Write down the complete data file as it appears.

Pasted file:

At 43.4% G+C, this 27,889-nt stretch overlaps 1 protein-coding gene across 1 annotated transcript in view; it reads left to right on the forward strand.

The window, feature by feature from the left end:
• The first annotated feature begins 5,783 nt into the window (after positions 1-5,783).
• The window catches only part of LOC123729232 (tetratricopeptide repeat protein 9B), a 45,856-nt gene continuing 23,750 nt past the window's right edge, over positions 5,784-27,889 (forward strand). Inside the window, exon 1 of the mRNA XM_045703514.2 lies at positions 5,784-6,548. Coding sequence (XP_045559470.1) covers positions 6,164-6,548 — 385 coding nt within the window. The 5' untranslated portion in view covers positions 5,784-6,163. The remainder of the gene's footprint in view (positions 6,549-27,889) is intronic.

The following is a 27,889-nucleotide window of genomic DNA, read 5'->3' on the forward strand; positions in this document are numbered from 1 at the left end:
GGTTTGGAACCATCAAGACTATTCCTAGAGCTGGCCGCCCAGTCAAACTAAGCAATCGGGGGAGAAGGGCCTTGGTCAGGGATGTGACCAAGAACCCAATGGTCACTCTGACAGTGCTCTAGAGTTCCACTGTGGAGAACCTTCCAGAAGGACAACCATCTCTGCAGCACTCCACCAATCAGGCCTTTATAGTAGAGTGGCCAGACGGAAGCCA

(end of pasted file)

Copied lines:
At 43.4% G+C, this 27,889-nt stretch overlaps 1 protein-coding gene across 1 annotated transcript in view; it reads left to right on the forward strand.

The window, feature by feature from the left end:
• The first annotated feature begins 5,783 nt into the window (after positions 1-5,783).
• The window catches only part of LOC123729232 (tetratricopeptide repeat protein 9B), a 45,856-nt gene continuing 23,750 nt past the window's right edge, over positions 5,784-27,889 (forward strand). Inside the window, exon 1 of the mRNA XM_045703514.2 lies at positions 5,784-6,548. Coding sequence (XP_045559470.1) covers positions 6,164-6,548 — 385 coding nt within the window. The 5' untranslated portion in view covers positions 5,784-6,163. The remainder of the gene's footprint in view (positions 6,549-27,889) is intronic.

The following is a 27,889-nucleotide window of genomic DNA, read 5'->3' on the forward strand; positions in this document are numbered from 1 at the left end:
GGTTTGGAACCATCAAGACTATTCCTAGAGCTGGCCGCCCAGTCAAACTAAGCAATCGGGGGAGAAGGGCCTTGGTCAGGGATGTGACCAAGAACCCAATGGTCACTCTGACAGTGCTCTAGAGTTCCACTGTGGAGAACCTTCCAGAAGGACAACCATCTCTGCAGCACTCCACCAATCAGGCCTTTATAGTAGAGTGGCCAGACGGAAGCCA